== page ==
The gates of hell

Published February 19, 2017
The writer is a member of staff.
The writer is a member of staff.

BUT why has it happened? They’re bellowing at Afghanistan, screaming blame and abuse.

But the louder they yell, the more insistent the question: how have they managed to get it so wrong?

Let’s talk about the boys a bit.

The wave, this fresh orgy of violence, is rooted in Afghanistan. There’s no real reason to doubt that.

The chaps claiming responsibility haven’t hid their general location and the boys, for all the dabbling in manipulation, tend to build their decisive tales around a kernel of truth.

But parse the story a bit.

There’s essentially two parts to it: the chaps behind the attacks are Afghan-based and they’re supported and facilitated by the Afghan state.

The first part is troubling enough. Afghan-based or Pak-based, the sweep of the violence necessarily suggests a network revived.

Culminating — or has it? — with the wretchedness at the shrine, the rat-a-tat of the violence necessarily implies failure.

One, yes; two, OK; three, maybe; four, why? The almost military precision of the strikes makes it worse — we didn’t know a wave was coming and we were powerless to stop it.

It’s the second part of the story though where things get really ugly.

Afghan-based and Afghan-coordinated — how in the hell did we miss that?

A bunch of determined militants can probably perform the marriage between suicide vest and bomber without necessarily getting detected.

This mess we’re in now, this business of having a rival in Kabul instead of an ally — we helped make it happen.

But they apparently get foreign-state assistance and facilitation, and our state couldn’t figure out what was on its way towards us?

The louder the yelling, the harsher the bellowing, you can guess there’s something else going on too. In the long war, among the many casualties, the truth may be the only repeat victim.

We missed a wave whose provenance we knew — if the boys weren’t thundering, and so visibly, on the warpath, awkward, uncomfortable questions would bubble to the surface.

Why is this happening now?

Just recently we were strutting around, smug that we are part of a new power troika on Afghanistan — us, the Russians and the Chinese.

A troika of pragmatists, unlike the Americans and the Afghan government, with their woolly ideas of peace and governance.

A clever tale, but with shaky foundations. The Ghani opening had once been real and it was eventually spurned by us. This mess we’re in now, this business of having a rival in Kabul instead of an ally — we helped make it happen.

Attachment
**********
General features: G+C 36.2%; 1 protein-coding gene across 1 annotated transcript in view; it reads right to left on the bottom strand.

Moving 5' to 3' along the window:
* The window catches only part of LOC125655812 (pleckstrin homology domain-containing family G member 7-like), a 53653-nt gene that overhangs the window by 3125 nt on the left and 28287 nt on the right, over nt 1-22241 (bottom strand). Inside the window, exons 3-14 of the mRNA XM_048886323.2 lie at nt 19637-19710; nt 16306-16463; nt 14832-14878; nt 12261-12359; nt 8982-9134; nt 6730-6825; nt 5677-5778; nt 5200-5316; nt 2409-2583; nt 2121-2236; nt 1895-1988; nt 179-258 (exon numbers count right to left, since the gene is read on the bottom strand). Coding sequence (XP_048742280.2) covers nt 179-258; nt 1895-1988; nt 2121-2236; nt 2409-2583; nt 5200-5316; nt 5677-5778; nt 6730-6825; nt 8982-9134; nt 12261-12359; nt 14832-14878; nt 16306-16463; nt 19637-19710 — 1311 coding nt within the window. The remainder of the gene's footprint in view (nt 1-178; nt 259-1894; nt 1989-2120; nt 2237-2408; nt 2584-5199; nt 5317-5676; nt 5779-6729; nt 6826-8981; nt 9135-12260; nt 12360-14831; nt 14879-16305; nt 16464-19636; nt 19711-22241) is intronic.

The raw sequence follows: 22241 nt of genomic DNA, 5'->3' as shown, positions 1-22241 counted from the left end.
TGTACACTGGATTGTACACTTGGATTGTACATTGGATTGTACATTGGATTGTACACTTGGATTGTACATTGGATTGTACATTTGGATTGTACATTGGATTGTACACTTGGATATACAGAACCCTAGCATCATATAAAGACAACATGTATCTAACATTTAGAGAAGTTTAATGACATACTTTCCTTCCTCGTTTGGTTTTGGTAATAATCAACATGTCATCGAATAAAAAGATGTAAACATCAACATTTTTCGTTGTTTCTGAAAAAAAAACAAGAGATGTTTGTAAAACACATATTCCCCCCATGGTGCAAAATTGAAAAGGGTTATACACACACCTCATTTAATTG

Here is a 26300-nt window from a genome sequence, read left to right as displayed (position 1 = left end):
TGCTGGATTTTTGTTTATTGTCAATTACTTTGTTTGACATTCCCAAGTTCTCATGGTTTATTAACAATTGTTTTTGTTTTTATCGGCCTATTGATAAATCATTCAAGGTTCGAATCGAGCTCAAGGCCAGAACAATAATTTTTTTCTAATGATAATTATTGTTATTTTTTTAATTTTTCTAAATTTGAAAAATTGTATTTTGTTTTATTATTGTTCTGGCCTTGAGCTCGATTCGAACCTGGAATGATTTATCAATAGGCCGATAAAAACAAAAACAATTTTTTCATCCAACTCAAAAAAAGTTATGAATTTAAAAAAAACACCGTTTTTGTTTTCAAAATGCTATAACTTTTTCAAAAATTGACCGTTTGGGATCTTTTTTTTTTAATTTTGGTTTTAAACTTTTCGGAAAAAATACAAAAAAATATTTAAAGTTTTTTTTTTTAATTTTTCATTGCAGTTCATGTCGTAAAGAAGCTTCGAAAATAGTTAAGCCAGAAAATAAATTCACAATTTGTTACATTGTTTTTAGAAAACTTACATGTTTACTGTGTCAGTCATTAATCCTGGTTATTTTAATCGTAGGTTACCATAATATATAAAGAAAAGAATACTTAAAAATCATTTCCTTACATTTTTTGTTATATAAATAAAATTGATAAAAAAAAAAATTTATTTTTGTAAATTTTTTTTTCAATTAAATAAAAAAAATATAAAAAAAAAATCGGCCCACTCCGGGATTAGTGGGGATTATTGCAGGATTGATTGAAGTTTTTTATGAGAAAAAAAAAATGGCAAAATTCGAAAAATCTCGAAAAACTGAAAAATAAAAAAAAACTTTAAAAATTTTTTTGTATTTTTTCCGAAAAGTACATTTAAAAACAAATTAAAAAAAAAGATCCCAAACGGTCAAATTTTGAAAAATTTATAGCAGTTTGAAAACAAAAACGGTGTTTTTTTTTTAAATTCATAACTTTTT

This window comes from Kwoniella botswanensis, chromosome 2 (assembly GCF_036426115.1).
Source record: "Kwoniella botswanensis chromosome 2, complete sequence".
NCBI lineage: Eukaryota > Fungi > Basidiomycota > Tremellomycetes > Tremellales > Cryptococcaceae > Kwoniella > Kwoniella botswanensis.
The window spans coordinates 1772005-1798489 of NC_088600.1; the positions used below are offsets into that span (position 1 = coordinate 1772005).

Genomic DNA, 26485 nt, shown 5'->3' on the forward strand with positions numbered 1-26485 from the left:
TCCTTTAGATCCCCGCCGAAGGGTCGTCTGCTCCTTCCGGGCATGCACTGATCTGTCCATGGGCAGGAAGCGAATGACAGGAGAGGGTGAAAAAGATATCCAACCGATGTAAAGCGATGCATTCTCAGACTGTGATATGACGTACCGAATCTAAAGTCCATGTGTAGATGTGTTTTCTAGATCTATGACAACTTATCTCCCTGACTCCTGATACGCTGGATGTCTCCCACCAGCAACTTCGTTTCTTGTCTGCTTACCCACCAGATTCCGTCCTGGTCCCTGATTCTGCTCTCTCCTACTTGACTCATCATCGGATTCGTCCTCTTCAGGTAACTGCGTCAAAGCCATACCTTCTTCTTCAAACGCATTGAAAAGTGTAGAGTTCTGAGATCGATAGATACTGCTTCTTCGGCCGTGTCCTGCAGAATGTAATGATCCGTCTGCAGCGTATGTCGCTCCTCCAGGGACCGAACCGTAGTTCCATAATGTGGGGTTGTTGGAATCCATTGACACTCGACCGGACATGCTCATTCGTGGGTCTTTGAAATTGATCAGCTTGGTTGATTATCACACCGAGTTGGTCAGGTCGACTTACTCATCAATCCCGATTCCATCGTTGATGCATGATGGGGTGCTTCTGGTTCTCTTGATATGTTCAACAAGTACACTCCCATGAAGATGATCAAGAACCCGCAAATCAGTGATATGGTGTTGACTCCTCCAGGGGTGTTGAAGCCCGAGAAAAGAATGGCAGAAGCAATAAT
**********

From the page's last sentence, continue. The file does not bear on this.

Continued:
There’s no good reason why we did it, why we didn’t seize what could have been a historic opportunity. No reason other than our inability to shut the door on the past.

The smugness abroad was complemented by a bungling at home.

The last stretch of Raheel and co was mired in uncertainty and then spilled into turmoil.

What was only whispered then is now an open secret: Raheel thought he had several good years left and didn’t want to go home.

An extension was wanted, but it was wanted in a way that fit the self-crafted legend of the chief: a selfless decision prompted by the government’s entreaties.

But Nawaz delayed and eventually demurred. The final weeks were chaotic.

From it emerged a new chief who had neither been groomed nor favoured by his predecessor. He has, though, benefited from a favour Raheel inadvertent­ly did him: a delay in an expected late-term shuffle.

Out have been swept many from the Raheel era and in has come a new cohort, with several getting unexpected posts and promotions.

All of this to say, did the boys mess up because they were distracted?

A late-term chief and his team heavily invested in politics transitioning to a newly installed chief with a team that didn’t expect to be there — there’s much that could go wrong.

Like missing a wave of violence that the boys ought to have seen coming.

Maybe the raging against Afghanistan is genuine. But its utility is definitely suspect and its potential impact deeply problematic.

On utility, flip the perspective around: you’re sitting in Kabul and seeing the Pakistan beast roar after being prodded.

Bloody good, you’re thinking, it worked. We should try more of the same.

But you — with the Afghan perspective — are doing the prodding to achieve something; to get Pakistan to put pressure on the Afghan Taliban.

On that Pakistan isn’t budging. It’s part of this fancy new troika that’s exploring alternative scenarios on Afghanistan.

So it’s an impasse — again. Except now at an elevated level of conflict: Afghanistan prods us, we prod Afghanistan.

And we’ve just shown them that we can miss, in the boys’ own telling, a state-sponsored wave.

On impact, the Afghanistan, Afghanistan, Afghanistan raging is threatening to fracture the fragile public consensus against the militants.

Once again, militants are mere pawns of perfidious neighbours instead of an autonomous evil that threatens the nation from within.

Once again, the real problem is not the militants and their malignant agenda, but the nefarious lot backing them.

The unthinking fracturing of public consensus is being wrought at a particularly dangerous moment.

The militants waging war on us are evolving to a uniquely dire point for the country’s fault lines.

Kill an unfathomable number of kids and you’ll unite Pakistanis. That was APS.

Kill a bunch of Sufis, Shias and Christians and you’re probing deep into the wounds and unmentioned schisms that lace this land.

Yelling Afghanistan, Afghanistan, Afghanistan deflects blame. But it may also help open the very gates to hell.

The writer is a member of staff.

Twitter: @cyalm

Published in Dawn February 19th, 2017



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